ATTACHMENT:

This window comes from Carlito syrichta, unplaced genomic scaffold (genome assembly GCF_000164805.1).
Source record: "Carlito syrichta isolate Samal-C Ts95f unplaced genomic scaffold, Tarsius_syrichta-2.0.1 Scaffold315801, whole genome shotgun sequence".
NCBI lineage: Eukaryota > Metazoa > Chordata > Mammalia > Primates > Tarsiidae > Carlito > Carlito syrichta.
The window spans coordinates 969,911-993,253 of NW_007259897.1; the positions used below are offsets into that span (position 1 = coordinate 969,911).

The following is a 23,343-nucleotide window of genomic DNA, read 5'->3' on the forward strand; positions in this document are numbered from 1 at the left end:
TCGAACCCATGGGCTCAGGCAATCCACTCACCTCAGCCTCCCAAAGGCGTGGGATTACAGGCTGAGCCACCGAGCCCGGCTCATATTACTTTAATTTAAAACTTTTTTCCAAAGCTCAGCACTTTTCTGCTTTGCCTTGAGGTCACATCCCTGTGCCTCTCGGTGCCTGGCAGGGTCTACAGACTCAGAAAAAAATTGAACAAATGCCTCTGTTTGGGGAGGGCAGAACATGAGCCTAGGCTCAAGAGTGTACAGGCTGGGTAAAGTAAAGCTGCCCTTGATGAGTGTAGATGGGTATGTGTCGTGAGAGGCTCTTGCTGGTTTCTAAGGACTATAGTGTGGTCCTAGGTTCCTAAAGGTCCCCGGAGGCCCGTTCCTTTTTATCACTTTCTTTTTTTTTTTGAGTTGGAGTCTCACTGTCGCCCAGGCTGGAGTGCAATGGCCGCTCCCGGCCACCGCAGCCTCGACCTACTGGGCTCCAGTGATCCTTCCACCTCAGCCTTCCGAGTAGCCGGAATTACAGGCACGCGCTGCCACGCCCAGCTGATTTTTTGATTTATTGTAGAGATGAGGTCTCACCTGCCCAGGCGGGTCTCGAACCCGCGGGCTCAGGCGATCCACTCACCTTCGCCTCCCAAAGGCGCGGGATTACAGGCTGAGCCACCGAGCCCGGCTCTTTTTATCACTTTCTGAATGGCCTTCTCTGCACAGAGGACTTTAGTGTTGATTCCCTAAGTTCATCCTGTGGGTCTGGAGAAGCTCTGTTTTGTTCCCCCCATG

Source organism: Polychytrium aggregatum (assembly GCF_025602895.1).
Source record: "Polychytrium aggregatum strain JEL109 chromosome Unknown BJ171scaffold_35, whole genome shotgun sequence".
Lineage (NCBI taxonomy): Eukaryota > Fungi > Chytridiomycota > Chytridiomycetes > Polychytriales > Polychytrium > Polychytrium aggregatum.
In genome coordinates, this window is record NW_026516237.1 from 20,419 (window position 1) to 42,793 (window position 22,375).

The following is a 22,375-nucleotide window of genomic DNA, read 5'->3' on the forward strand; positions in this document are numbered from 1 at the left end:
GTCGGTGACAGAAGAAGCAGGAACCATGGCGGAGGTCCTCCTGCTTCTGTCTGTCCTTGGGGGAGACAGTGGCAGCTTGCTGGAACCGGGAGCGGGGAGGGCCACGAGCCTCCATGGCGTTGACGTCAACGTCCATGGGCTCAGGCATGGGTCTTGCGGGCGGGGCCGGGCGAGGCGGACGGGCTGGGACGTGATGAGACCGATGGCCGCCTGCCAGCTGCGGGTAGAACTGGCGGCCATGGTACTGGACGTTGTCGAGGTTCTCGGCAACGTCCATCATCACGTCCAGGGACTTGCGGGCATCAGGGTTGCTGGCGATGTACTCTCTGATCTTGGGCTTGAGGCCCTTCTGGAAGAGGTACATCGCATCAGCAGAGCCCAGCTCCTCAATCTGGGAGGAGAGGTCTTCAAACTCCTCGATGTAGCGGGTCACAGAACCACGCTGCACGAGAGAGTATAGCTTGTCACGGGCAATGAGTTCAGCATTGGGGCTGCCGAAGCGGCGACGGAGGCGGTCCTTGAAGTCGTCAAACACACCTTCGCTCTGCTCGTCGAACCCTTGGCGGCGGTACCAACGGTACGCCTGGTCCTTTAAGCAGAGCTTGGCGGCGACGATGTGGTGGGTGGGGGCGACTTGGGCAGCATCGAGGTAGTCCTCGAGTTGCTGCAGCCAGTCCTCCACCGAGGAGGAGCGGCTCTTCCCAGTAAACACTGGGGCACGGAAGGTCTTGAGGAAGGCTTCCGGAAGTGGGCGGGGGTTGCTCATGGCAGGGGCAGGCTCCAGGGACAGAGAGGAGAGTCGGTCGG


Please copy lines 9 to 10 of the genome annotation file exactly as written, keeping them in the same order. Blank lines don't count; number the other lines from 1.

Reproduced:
Lineage (NCBI taxonomy): Eukaryota > Fungi > Chytridiomycota > Chytridiomycetes > Polychytriales > Polychytrium > Polychytrium aggregatum.
In genome coordinates, this window is record NW_026516237.1 from 20,419 (window position 1) to 42,793 (window position 22,375).